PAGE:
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Crohn’s disease has been reported coexisting with anorexia nervosa [72,73, 74]. Hershman and Hershman [72] reported a 27-year-old anorectic female with diarrhea and increasing lower abdominal pain who developed a palpable cecal mass with inflamed appendix. At surgery a diagnosis of Crohn’s disease was made. Diagnostic confusion can arise between patients with Crohn’s disease, atypical anorexia and anorexia nervosa because of the similar symptoms of nausea, anorexia and abdominal pain. In addition these two disorders can coexist.

Blinder et al. [40] noted that a 34-year-old patient following right temporal lobectomy for post-traumatic intractable motor seizures developed anorexia nervosa. Central nervous system disorders have been reported in anorexia nervosa. A 25-year-old female presenting with complaints of poor memory, nausea, ataxia, diplopia and dysarthria was later diagnosed to have Wernicke’s encephalopathy. The anorexia, producing a thiamine deficiency, may have caused this disorder. However, thiamine levels were not performed because she presented six months after resuming a normal diet. Anorexia patients developing mental status changes with ataxia and nystagmus should be screened for Wernicke’s encephalopathy [75]. A 19-year-old female who presented with both acute, severe depression and anorexia nervosa syndrome subsequently developed petechial skin hemorrhages, suddenly collapsed and died. At postmortem disseminated herpes simplex infection with massive intra-cerebral hemorrhage was note. The sudden onset of depression was due to the herpes simplex infection. The patient’s malnutrition contributed to a lowered immunological defense and other susceptibility to herpes simplex [76]. Symptoms of anorexia nervosa have been reported in the initial stage of multiple sclerosis [77].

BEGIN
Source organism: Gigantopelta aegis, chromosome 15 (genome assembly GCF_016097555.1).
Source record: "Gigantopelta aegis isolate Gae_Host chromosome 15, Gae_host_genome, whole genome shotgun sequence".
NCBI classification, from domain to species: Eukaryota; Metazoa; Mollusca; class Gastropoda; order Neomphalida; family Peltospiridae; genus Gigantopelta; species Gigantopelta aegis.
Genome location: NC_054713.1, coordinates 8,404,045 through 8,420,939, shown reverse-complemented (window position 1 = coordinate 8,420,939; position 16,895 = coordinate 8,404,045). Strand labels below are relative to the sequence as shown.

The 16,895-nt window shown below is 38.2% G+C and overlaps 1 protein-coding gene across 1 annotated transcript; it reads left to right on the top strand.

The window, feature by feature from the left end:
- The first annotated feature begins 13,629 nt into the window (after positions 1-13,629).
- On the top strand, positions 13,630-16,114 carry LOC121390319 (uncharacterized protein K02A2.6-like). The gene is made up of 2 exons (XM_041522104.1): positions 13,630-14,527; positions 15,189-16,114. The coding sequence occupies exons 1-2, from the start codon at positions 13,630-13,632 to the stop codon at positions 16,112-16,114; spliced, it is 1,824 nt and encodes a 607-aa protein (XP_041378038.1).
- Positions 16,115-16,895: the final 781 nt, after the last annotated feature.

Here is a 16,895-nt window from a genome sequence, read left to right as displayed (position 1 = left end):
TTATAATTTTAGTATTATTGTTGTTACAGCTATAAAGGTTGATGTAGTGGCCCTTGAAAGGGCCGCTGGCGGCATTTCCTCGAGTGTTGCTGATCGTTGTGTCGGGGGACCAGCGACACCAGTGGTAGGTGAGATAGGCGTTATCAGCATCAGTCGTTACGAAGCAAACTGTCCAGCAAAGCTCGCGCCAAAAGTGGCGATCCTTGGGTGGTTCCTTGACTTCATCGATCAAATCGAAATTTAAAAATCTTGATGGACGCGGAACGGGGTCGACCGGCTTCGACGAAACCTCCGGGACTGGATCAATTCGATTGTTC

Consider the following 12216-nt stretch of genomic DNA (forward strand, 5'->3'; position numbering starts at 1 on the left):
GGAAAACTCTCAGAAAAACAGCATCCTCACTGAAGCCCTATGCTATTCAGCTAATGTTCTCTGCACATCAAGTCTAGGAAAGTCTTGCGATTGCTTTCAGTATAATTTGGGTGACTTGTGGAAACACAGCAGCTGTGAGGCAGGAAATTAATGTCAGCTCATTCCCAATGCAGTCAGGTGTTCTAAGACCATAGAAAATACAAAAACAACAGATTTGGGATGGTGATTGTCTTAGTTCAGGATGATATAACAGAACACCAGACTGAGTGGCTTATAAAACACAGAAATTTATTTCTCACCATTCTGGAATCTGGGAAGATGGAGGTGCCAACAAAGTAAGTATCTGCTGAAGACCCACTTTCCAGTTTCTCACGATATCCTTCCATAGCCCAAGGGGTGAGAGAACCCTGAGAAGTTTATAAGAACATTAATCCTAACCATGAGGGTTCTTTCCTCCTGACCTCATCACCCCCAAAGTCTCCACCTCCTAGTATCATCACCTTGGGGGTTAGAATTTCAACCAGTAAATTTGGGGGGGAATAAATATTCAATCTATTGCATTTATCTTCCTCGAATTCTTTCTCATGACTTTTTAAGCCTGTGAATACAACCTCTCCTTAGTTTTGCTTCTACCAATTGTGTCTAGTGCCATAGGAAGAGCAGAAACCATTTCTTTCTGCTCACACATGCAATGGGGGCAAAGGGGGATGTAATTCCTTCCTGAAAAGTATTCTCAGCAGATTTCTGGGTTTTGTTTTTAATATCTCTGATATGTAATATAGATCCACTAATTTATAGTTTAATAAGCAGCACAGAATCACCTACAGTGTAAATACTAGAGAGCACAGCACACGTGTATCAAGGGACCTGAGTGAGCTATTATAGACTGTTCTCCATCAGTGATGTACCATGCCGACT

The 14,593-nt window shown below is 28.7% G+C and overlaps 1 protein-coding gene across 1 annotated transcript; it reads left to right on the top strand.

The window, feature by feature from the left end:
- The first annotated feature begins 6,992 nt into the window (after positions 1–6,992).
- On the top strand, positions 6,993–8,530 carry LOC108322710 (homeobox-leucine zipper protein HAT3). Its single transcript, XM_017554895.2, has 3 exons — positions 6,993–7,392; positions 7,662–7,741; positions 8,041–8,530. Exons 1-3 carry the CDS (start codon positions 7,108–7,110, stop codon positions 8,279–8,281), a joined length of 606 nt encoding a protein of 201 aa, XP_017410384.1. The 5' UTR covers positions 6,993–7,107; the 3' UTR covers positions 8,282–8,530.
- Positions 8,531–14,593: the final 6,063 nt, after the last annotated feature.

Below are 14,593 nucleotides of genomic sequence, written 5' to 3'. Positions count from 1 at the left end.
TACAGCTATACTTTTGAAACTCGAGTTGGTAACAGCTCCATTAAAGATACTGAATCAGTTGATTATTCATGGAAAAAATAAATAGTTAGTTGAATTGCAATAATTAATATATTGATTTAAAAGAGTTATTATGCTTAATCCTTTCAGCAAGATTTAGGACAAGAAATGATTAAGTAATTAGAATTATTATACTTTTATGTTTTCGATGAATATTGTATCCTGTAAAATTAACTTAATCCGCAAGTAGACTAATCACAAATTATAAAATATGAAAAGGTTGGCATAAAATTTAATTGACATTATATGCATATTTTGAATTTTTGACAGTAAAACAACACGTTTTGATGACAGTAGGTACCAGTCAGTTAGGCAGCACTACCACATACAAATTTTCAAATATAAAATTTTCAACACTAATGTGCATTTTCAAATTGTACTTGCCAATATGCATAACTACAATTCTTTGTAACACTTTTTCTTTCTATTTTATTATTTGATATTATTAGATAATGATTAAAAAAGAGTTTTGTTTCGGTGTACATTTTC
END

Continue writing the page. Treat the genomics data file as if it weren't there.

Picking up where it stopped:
Anorexia Nervosa in Genetic Disorders

Anorexia nervosa has been reported in genetic disease such as Turner’s Syndrome [59] and Gaucher’s disease [78]. There are thirteen case reports of patients with the coexistence of anorexia nervosa with Turner’s Syndrome, a disorder manifesting a 45-chromosome XO genotype, webbed neck, and gonad hypodevelopment. Endocrine treatment with estrogen at pubertal age may induce sufficient body and weight changes in the Turner Syndrome patient to provoke attempts at dieting or restrictive eating.

Anorexia Nervosa with Autophonia

An interesting report associates anorexia nervosa with autophonia, the perception of one’s own voice and breathing. Rapid weight loss seen in a variety of wasting disorders including anorexia nervosa has been associated with autophonia. The therapist should not confuse a patient’s complaint of hearing her own voice with transitory psychotic phenomena occasionally seen in anorexic patients [79].


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